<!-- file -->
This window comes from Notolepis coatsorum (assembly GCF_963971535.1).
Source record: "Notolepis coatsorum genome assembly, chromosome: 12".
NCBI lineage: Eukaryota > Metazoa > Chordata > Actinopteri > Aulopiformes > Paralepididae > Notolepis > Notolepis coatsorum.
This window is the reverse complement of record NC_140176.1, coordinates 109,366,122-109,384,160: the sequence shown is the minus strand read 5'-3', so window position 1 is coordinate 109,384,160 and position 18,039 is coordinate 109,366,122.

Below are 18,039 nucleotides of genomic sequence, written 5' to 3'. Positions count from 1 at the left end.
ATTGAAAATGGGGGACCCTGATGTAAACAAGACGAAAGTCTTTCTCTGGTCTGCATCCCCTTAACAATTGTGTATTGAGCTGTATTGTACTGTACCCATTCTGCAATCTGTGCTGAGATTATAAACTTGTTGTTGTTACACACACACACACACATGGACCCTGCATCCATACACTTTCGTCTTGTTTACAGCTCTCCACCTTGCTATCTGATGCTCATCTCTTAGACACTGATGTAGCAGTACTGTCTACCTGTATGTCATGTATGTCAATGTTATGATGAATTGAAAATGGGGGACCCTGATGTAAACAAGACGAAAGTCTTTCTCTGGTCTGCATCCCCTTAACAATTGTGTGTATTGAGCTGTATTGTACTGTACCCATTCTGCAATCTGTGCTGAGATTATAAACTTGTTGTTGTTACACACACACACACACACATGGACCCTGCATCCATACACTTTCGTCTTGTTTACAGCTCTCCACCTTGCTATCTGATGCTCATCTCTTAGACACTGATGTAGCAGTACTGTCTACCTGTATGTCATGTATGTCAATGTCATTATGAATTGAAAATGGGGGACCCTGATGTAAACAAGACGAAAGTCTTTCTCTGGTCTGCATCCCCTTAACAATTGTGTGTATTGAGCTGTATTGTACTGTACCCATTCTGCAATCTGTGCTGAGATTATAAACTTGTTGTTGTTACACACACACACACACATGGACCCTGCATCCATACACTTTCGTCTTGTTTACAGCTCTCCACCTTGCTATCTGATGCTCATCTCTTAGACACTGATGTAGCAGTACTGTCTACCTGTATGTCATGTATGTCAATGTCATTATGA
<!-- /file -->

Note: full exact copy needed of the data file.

This window comes from Notolepis coatsorum (assembly GCF_963971535.1).
Source record: "Notolepis coatsorum genome assembly, chromosome: 12".
NCBI lineage: Eukaryota > Metazoa > Chordata > Actinopteri > Aulopiformes > Paralepididae > Notolepis > Notolepis coatsorum.
This window is the reverse complement of record NC_140176.1, coordinates 109,366,122-109,384,160: the sequence shown is the minus strand read 5'-3', so window position 1 is coordinate 109,384,160 and position 18,039 is coordinate 109,366,122.

Below are 18,039 nucleotides of genomic sequence, written 5' to 3'. Positions count from 1 at the left end.
ATTGAAAATGGGGGACCCTGATGTAAACAAGACGAAAGTCTTTCTCTGGTCTGCATCCCCTTAACAATTGTGTATTGAGCTGTATTGTACTGTACCCATTCTGCAATCTGTGCTGAGATTATAAACTTGTTGTTGTTACACACACACACACACATGGACCCTGCATCCATACACTTTCGTCTTGTTTACAGCTCTCCACCTTGCTATCTGATGCTCATCTCTTAGACACTGATGTAGCAGTACTGTCTACCTGTATGTCATGTATGTCAATGTTATGATGAATTGAAAATGGGGGACCCTGATGTAAACAAGACGAAAGTCTTTCTCTGGTCTGCATCCCCTTAACAATTGTGTGTATTGAGCTGTATTGTACTGTACCCATTCTGCAATCTGTGCTGAGATTATAAACTTGTTGTTGTTACACACACACACACACACATGGACCCTGCATCCATACACTTTCGTCTTGTTTACAGCTCTCCACCTTGCTATCTGATGCTCATCTCTTAGACACTGATGTAGCAGTACTGTCTACCTGTATGTCATGTATGTCAATGTCATTATGAATTGAAAATGGGGGACCCTGATGTAAACAAGACGAAAGTCTTTCTCTGGTCTGCATCCCCTTAACAATTGTGTGTATTGAGCTGTATTGTACTGTACCCATTCTGCAATCTGTGCTGAGATTATAAACTTGTTGTTGTTACACACACACACACACATGGACCCTGCATCCATACACTTTCGTCTTGTTTACAGCTCTCCACCTTGCTATCTGATGCTCATCTCTTAGACACTGATGTAGCAGTACTGTCTACCTGTATGTCATGTATGTCAATGTCATTATGA